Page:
Nowadays, there’s a ton of 3rd party window management apps that have for years filled a void left open by Apple. There seemed to be a lot of hope that Catalina would fill this void, and for some people it might — with a bit a configuration.
With Catalina, Apple made some incremental updates to macOS’s built in window management, including the addition of default menu items for moving and tiling windows left and right in the “Window” menu for an application. Interestingly enough, we can actually configure keyboard shortcuts for these menu items directly within macOS.
See where we’re going here? If all you care about is keyboard shortcuts for left and right half or full screen, you could make do without a 3rd party app. Here’s how:
- Go to System Preferences → Keyboard → Shortcuts → App Shortcuts
- Hit the plus button and add the Menu Title exactly as it appears for the language you are using in macOS, along with whichever shortcuts you want:
- Tile Window to Left of Screen and Tile Window to Right of Screen (fullscreen two windows side by side as a “space”)
- Move Window to Left Side of Screen and Move Window to Right Side of Screen (move the window to fill up the left or right half of the screen — these menu items are shown when the alt key is held in the Window menu)
- Enter Full Screen (performs the macOS full screen as a “space”— the default shortcut is cmd+ctrl+f, but you can pick your own here)
- Zoom (executes a “maximize” for some apps)
The keyboard shortcut recorder there will let you pick any shortcut, but if they conflict with a shortcut that’s built into macOS then it won’t work. Some easy ones I chose were “ctrl + alt + ←” and “ctrl + alt + →” because they are pretty unlikely to conflict with anything else. Avoid the shift key as a modifier as it can make the animations go in slow motion.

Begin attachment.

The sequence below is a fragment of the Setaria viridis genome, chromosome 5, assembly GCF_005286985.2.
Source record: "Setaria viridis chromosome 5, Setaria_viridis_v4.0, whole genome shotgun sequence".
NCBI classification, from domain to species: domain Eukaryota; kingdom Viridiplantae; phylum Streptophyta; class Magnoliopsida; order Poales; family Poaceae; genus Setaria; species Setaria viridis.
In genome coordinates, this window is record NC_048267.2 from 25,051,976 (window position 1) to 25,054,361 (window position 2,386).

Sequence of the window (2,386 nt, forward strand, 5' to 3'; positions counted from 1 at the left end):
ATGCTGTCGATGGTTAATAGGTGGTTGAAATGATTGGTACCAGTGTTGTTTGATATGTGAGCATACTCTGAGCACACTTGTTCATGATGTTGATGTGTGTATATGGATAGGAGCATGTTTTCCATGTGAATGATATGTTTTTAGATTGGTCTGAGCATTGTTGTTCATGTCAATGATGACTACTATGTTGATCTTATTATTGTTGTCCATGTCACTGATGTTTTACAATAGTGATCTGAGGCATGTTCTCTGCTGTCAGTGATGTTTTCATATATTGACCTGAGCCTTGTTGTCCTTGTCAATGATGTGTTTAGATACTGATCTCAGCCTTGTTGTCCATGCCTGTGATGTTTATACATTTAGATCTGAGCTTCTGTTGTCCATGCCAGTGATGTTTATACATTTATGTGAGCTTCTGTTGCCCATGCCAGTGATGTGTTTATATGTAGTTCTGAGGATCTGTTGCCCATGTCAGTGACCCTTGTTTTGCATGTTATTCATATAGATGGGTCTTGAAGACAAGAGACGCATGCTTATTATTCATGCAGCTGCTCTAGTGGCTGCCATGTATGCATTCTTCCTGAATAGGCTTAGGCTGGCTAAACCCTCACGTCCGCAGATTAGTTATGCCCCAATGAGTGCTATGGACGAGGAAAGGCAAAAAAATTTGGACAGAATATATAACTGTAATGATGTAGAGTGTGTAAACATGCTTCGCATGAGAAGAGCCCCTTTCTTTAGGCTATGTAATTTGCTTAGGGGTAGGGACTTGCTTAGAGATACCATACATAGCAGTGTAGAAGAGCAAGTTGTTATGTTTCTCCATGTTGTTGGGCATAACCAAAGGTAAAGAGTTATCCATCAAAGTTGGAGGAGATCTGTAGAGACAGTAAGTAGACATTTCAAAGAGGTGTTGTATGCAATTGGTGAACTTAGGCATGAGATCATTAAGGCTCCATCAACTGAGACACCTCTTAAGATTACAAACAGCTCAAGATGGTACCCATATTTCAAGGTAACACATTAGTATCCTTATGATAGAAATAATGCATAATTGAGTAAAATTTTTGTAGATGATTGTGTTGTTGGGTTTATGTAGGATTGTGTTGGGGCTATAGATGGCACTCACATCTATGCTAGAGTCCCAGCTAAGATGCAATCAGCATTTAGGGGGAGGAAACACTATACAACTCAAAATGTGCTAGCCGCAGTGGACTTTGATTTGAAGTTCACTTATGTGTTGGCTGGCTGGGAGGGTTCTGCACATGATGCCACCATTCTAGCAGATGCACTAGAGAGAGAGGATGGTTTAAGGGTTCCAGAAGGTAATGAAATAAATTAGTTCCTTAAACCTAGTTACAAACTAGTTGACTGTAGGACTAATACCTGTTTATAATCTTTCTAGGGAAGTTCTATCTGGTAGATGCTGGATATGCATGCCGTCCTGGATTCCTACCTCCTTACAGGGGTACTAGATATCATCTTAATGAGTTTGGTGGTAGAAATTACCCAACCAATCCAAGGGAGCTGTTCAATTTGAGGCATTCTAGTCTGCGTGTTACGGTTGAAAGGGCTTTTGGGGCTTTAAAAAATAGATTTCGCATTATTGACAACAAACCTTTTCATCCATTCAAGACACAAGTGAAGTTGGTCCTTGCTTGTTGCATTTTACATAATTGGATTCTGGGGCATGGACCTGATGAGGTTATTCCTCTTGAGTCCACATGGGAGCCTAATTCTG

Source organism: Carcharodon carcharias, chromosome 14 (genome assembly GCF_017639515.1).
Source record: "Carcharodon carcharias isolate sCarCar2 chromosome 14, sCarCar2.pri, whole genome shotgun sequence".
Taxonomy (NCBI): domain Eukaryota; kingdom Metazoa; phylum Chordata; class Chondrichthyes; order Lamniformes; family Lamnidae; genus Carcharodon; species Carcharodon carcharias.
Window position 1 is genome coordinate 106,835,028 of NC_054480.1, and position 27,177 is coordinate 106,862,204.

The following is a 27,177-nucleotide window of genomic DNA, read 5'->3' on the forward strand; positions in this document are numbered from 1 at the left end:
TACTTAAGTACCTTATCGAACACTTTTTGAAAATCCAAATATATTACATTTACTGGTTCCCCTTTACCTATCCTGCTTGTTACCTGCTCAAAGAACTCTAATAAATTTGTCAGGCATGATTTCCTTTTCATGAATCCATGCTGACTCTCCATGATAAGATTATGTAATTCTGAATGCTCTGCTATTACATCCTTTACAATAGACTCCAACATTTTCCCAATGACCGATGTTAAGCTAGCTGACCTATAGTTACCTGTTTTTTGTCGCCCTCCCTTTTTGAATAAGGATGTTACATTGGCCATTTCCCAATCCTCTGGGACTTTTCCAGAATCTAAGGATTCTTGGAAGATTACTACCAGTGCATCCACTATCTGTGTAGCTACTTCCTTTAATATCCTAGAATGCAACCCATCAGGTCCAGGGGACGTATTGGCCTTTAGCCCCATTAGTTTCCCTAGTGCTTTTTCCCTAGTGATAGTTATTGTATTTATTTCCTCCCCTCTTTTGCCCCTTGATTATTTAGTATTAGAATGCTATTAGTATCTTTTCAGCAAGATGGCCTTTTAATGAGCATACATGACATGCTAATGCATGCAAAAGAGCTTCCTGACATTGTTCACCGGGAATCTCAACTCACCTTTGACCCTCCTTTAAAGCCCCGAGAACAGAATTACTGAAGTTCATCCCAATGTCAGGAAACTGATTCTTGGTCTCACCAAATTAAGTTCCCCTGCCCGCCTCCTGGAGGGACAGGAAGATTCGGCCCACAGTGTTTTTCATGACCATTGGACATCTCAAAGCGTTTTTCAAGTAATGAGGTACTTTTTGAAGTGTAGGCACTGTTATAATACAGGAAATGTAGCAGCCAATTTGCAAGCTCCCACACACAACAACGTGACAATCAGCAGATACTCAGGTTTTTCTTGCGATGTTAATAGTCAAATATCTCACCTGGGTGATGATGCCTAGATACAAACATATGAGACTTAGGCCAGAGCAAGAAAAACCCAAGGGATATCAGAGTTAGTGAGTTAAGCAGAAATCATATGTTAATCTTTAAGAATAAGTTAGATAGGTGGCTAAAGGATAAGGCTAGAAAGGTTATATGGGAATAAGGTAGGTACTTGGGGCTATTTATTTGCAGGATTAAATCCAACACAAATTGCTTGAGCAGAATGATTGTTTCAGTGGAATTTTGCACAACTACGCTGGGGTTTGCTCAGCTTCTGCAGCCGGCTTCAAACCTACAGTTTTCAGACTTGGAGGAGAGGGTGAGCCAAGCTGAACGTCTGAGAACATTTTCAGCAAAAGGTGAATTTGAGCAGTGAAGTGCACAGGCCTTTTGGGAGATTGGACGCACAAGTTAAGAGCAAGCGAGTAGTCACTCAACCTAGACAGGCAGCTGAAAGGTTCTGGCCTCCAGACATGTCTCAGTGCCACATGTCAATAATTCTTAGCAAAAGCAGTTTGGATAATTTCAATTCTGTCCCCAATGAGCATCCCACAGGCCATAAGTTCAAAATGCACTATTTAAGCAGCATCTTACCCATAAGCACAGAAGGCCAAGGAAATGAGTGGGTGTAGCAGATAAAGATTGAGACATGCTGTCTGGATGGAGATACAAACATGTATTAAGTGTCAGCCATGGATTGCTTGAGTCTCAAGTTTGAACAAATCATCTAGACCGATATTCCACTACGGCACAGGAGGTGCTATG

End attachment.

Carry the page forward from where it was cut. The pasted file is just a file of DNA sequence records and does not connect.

That’s it. Of course, there are some gotchas. Not all apps have these menu items in their “Window” menu, so those apps won’t respond to these keyboard shortcuts. Also, you’re doing without window snapping by dragging a window to an edge or corner of the screen as well as a ton of other window sizes and locations that are available in most window management apps. It appears that you can’t disable the window movement animations with the built-in macOS window management either.
I still prefer the free, open source Rectangle ;) for keyboard shortcuts and snapping (it’s just… better), but at least Apple does have something in place for the minimalist. It’s also kind of nice to be able to configure some of the “spaces” style shortcuts in addition to using a 3rd party window manager.https://rectangleapp.com